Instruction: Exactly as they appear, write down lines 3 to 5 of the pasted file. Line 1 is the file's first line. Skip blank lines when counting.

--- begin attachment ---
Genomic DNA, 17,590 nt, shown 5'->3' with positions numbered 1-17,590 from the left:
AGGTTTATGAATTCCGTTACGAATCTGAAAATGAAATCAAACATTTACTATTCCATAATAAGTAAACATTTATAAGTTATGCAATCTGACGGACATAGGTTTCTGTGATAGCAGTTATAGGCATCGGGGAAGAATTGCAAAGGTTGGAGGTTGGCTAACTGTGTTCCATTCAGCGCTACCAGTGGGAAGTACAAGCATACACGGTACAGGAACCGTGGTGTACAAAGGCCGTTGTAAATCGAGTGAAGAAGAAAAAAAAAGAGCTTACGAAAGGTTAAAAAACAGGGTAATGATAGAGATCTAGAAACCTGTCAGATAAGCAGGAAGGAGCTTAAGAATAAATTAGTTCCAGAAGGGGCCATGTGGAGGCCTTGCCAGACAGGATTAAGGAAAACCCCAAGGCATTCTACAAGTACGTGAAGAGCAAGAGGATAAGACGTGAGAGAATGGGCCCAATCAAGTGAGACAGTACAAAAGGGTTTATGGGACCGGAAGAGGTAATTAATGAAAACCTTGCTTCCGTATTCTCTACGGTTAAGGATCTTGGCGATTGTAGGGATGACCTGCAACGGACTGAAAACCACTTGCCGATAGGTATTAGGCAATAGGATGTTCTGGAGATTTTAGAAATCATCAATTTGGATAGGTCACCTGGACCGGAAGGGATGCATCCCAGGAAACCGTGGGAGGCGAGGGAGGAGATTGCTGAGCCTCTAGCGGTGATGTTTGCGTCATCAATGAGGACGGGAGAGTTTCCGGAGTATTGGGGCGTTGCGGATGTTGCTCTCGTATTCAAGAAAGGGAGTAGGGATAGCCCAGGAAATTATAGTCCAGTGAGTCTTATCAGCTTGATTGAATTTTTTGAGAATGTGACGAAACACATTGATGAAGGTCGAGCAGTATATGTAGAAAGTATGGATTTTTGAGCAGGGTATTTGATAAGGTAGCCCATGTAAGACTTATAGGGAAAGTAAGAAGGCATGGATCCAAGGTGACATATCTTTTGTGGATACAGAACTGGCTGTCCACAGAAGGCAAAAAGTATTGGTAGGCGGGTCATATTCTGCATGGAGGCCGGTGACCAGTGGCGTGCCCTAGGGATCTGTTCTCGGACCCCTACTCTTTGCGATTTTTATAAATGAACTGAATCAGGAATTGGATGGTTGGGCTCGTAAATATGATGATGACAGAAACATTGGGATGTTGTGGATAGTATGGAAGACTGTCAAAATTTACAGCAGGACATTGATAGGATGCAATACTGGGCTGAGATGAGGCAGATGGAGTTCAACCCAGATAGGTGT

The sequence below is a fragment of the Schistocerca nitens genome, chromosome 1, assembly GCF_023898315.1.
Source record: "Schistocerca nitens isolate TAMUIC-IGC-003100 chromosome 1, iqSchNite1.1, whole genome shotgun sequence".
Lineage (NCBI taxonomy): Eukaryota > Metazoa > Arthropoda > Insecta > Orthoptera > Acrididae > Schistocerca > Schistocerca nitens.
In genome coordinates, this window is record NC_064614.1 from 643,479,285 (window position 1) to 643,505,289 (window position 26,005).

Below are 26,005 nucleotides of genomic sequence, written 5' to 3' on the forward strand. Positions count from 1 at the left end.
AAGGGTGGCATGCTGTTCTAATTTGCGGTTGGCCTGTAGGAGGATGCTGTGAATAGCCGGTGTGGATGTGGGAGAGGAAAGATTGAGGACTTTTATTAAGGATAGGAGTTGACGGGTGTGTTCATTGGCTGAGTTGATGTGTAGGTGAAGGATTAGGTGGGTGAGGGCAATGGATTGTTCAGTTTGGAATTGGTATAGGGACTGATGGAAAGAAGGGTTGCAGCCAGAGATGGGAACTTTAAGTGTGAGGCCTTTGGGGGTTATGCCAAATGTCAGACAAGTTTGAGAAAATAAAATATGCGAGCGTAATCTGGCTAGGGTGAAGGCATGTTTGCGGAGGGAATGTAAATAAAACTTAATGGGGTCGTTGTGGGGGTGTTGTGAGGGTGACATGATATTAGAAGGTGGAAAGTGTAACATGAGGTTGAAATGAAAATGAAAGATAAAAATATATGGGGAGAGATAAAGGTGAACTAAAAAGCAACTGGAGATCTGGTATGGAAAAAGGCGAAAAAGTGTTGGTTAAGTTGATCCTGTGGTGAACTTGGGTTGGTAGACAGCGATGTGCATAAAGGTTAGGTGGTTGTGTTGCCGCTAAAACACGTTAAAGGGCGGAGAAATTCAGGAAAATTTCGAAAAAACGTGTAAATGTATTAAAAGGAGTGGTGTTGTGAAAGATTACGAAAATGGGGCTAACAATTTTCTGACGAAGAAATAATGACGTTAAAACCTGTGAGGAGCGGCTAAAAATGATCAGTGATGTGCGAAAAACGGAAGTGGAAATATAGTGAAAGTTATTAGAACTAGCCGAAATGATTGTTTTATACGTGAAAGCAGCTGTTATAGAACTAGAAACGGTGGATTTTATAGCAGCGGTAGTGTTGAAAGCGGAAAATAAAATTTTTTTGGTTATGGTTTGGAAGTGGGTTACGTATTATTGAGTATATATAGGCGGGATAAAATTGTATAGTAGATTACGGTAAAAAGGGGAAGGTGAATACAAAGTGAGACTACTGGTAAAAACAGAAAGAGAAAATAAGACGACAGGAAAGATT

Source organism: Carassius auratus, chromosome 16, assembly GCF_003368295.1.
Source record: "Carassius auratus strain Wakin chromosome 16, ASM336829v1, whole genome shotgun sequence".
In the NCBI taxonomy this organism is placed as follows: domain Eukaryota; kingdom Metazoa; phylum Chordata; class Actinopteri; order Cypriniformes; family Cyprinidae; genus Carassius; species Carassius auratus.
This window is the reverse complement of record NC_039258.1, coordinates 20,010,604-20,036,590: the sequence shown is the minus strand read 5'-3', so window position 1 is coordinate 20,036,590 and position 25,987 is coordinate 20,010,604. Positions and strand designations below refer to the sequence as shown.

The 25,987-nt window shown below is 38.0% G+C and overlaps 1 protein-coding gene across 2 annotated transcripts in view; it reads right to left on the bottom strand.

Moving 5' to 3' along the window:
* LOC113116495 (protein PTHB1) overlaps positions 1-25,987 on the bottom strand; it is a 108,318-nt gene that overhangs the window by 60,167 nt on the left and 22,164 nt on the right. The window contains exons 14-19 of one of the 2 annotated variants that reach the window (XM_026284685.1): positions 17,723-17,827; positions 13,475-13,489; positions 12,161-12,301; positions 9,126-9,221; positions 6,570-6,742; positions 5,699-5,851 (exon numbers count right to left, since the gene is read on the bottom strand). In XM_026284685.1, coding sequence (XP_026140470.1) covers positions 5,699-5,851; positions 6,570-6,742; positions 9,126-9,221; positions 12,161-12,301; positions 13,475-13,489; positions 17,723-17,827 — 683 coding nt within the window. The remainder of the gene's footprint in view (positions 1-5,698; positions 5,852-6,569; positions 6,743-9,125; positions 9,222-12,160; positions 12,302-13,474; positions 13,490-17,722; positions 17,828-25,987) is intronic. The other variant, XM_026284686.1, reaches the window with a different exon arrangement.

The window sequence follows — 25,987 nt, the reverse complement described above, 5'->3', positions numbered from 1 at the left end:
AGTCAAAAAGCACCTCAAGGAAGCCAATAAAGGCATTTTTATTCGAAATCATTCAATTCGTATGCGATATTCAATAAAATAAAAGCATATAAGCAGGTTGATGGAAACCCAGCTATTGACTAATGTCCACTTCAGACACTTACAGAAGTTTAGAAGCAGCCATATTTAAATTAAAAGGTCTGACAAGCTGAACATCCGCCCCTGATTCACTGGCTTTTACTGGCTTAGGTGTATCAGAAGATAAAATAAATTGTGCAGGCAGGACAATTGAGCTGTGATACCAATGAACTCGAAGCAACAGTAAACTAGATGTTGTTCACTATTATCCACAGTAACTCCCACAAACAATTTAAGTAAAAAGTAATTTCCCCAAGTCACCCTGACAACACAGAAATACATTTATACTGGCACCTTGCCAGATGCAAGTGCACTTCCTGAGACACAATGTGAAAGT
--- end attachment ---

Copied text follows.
The sequence below is a fragment of the Schistocerca nitens genome, chromosome 1, assembly GCF_023898315.1.
Source record: "Schistocerca nitens isolate TAMUIC-IGC-003100 chromosome 1, iqSchNite1.1, whole genome shotgun sequence".
Lineage (NCBI taxonomy): Eukaryota > Metazoa > Arthropoda > Insecta > Orthoptera > Acrididae > Schistocerca > Schistocerca nitens.